For recyclers handling plastic recycling, the focus on microplastics will continue to put more pressure on the industry to improve on reduction, reuse and development of, or shift, to more biodegradable and less toxic forms of plastic.
“Attention should be paid to potential regulatory efforts on the federal level, but also across different states and localities where some governments may be pursuing more aggressive measures,” McManus said. “Some laws that are seen as successful in achieving these goals may be mimicked by other states in some cases, before their effectiveness may even be fully determined.”
One of the biggest challenges facing the plastics recycling industry as it relates to microplastics is ironically, their small size.
“Recycling plastic means processing, which means potentially the release of microplastics in that process. This may  make recycling self-defeating, particularly if not done carefully,” McManus said.
Tompkins suggested that to fully address the issue of microplastics in packaging, companies should commit to entirely plastic free packaging, such as hemp fibers stretched into plastic-like films, burlap bags for groceries, and glass bottles without the plastic film. Once plastic packaging is a thing of the past, the removal of microplastic will be possible.
Of course, how the microplastics issue will continue to evolve within the plastics recycling space will depend on science and human behavior, what sort of plastics are more prevalent in the future and what we deem as a society to be permissible uses.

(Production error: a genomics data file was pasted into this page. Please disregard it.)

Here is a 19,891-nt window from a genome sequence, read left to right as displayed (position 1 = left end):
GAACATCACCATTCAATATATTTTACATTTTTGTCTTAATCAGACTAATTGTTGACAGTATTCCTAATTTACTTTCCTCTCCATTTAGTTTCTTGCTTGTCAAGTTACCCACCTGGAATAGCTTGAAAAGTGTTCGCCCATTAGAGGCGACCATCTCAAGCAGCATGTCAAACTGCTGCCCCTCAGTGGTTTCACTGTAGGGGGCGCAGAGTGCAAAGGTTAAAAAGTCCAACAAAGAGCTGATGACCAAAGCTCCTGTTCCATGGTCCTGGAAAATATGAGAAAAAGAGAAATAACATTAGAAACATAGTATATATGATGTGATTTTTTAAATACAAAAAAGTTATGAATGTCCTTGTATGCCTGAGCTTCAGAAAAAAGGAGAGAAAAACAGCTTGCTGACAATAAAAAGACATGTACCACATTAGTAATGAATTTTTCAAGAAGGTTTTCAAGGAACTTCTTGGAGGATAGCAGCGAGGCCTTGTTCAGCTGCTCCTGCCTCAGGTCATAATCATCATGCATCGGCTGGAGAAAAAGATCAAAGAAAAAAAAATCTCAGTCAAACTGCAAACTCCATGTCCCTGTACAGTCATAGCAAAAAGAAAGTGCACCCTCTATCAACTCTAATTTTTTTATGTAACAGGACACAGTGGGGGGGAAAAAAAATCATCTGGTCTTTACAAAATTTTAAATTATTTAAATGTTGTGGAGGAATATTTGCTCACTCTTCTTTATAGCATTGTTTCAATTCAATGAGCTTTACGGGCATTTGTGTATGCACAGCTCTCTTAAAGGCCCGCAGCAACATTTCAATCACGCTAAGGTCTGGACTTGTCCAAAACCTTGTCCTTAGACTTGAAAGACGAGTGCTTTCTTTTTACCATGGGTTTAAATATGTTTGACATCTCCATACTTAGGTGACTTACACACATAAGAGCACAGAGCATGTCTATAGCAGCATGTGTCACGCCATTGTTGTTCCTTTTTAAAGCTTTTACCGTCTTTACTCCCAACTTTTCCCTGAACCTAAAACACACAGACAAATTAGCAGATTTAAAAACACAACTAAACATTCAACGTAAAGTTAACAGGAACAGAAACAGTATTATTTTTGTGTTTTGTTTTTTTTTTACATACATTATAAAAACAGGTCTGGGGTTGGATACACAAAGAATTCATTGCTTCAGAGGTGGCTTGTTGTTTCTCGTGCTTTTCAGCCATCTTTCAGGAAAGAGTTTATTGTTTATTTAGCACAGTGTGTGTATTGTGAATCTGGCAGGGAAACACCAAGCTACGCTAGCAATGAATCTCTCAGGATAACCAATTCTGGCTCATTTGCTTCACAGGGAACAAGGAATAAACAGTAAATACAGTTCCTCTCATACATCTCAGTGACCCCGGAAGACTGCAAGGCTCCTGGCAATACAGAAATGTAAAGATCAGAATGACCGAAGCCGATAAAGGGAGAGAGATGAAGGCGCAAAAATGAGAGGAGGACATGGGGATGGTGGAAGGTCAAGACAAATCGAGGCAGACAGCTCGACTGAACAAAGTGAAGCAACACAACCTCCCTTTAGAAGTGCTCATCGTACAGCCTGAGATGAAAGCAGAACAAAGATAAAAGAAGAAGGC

“Microplastics will affect the plastic recycling industry drastically. As our understanding of microplastics pollution increases, we see more ways microplastics enter our environments and us. One such revelation recyclers should pay attention to is that microplastics can travel through the water cycle and wind currents,” Thompkins said.
As plastic is broken down in a recycling setting, microplastics are created and released into the facility. Without proper ventilation, the microplastics produced will be released into the air and water surrounding the facility. Then wind action and the water cycle distribute the plastic pollution over an enormous area.
“Furthermore, airborne microplastics in the facility will get into the lungs of plant workers and onto their bodies. Those workers will spread microplastics outside the facility, exposing others to potentially carcinogenic substances,” Thompkins said. “The use of high efficiency particulate air (HEPA) filters can, theoretically, remove at least 99.97 percent of any airborne particles with a size of 0.3 microns (μm). At 0.3 μm, a recycling facility is more readily equipped to control any MPs produced during the process.”
McManus added that there is going to be a lot of research and while we cease using plastics in some areas, there will likely remain significant demand in areas that are essential to modern living and have limited preferable alternatives to replace plastics. “As things develop, APWA will continue to keep public works professionals up to date on best practices, new technologies, and opportunities to address contamination and help protect the health of their communities and the environment,” he said.
And as Tompkins pointed out, plastic is an amazing material and has enhanced our lives in more ways than one could mention.
“I don’t believe we will ever rid, or should rid, ourselves of it. However, like anything else in life…too much of a good thing can be really bad. I envision innovations to address these problems will occur at every stage of the pollution prevention hierarchy,” Scott said. “I believe we will find ways to reduce our use of these materials, find replacement materials with less environmental impact, find better ways to recycle these materials, find ways to recover energy from these materials, and to some extent, treat some of these +materials that are already out there.”